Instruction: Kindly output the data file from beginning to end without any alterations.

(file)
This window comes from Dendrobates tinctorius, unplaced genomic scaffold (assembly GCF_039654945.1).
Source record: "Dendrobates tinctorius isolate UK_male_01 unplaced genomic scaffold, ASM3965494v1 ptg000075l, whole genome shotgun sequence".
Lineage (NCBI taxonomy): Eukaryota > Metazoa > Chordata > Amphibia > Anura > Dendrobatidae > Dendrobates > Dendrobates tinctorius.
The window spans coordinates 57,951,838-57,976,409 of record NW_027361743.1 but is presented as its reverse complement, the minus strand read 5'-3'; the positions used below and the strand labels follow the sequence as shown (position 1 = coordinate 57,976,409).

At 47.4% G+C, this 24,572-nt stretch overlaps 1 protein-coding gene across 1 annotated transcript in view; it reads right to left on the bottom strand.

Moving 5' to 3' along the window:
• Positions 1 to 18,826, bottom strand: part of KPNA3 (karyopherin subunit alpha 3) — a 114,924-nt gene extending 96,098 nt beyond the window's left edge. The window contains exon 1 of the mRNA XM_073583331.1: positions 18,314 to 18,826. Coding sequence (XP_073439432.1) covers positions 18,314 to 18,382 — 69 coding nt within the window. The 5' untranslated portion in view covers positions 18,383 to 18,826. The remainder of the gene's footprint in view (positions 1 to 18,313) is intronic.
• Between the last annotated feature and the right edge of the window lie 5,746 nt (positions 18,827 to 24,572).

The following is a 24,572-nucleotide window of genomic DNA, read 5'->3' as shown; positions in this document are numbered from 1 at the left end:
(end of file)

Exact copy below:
This window comes from Dendrobates tinctorius, unplaced genomic scaffold (assembly GCF_039654945.1).
Source record: "Dendrobates tinctorius isolate UK_male_01 unplaced genomic scaffold, ASM3965494v1 ptg000075l, whole genome shotgun sequence".
Lineage (NCBI taxonomy): Eukaryota > Metazoa > Chordata > Amphibia > Anura > Dendrobatidae > Dendrobates > Dendrobates tinctorius.
The window spans coordinates 57,951,838-57,976,409 of record NW_027361743.1 but is presented as its reverse complement, the minus strand read 5'-3'; the positions used below and the strand labels follow the sequence as shown (position 1 = coordinate 57,976,409).

At 47.4% G+C, this 24,572-nt stretch overlaps 1 protein-coding gene across 1 annotated transcript in view; it reads right to left on the bottom strand.

Moving 5' to 3' along the window:
• Positions 1 to 18,826, bottom strand: part of KPNA3 (karyopherin subunit alpha 3) — a 114,924-nt gene extending 96,098 nt beyond the window's left edge. The window contains exon 1 of the mRNA XM_073583331.1: positions 18,314 to 18,826. Coding sequence (XP_073439432.1) covers positions 18,314 to 18,382 — 69 coding nt within the window. The 5' untranslated portion in view covers positions 18,383 to 18,826. The remainder of the gene's footprint in view (positions 1 to 18,313) is intronic.
• Between the last annotated feature and the right edge of the window lie 5,746 nt (positions 18,827 to 24,572).

The following is a 24,572-nucleotide window of genomic DNA, read 5'->3' as shown; positions in this document are numbered from 1 at the left end: